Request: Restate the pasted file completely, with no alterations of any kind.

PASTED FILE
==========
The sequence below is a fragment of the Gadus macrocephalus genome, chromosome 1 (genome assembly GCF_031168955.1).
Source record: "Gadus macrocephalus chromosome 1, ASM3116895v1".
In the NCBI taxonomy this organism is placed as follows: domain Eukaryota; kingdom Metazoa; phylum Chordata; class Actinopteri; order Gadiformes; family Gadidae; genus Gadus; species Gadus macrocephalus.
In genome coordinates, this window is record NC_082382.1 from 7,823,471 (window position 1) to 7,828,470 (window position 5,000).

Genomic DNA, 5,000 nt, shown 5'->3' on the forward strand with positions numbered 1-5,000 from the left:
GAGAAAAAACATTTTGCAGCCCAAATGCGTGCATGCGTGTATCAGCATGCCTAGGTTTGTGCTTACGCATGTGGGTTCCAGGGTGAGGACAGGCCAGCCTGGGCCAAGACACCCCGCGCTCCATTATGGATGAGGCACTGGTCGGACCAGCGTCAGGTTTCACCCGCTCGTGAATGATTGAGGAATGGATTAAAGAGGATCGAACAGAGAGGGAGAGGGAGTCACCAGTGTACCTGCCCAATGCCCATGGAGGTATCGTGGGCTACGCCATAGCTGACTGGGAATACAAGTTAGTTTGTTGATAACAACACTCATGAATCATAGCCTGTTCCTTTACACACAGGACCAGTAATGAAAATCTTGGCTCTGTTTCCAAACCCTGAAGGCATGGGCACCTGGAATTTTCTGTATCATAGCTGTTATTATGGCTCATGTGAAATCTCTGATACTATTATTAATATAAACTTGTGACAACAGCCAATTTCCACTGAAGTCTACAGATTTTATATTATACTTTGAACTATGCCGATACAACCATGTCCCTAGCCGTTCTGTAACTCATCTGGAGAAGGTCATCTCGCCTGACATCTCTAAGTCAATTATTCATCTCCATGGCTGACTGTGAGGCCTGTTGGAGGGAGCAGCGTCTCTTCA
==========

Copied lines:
The sequence below is a fragment of the Gadus macrocephalus genome, chromosome 1 (genome assembly GCF_031168955.1).
Source record: "Gadus macrocephalus chromosome 1, ASM3116895v1".
In the NCBI taxonomy this organism is placed as follows: domain Eukaryota; kingdom Metazoa; phylum Chordata; class Actinopteri; order Gadiformes; family Gadidae; genus Gadus; species Gadus macrocephalus.
In genome coordinates, this window is record NC_082382.1 from 7,823,471 (window position 1) to 7,828,470 (window position 5,000).

Genomic DNA, 5,000 nt, shown 5'->3' on the forward strand with positions numbered 1-5,000 from the left:
GAGAAAAAACATTTTGCAGCCCAAATGCGTGCATGCGTGTATCAGCATGCCTAGGTTTGTGCTTACGCATGTGGGTTCCAGGGTGAGGACAGGCCAGCCTGGGCCAAGACACCCCGCGCTCCATTATGGATGAGGCACTGGTCGGACCAGCGTCAGGTTTCACCCGCTCGTGAATGATTGAGGAATGGATTAAAGAGGATCGAACAGAGAGGGAGAGGGAGTCACCAGTGTACCTGCCCAATGCCCATGGAGGTATCGTGGGCTACGCCATAGCTGACTGGGAATACAAGTTAGTTTGTTGATAACAACACTCATGAATCATAGCCTGTTCCTTTACACACAGGACCAGTAATGAAAATCTTGGCTCTGTTTCCAAACCCTGAAGGCATGGGCACCTGGAATTTTCTGTATCATAGCTGTTATTATGGCTCATGTGAAATCTCTGATACTATTATTAATATAAACTTGTGACAACAGCCAATTTCCACTGAAGTCTACAGATTTTATATTATACTTTGAACTATGCCGATACAACCATGTCCCTAGCCGTTCTGTAACTCATCTGGAGAAGGTCATCTCGCCTGACATCTCTAAGTCAATTATTCATCTCCATGGCTGACTGTGAGGCCTGTTGGAGGGAGCAGCGTCTCTTCA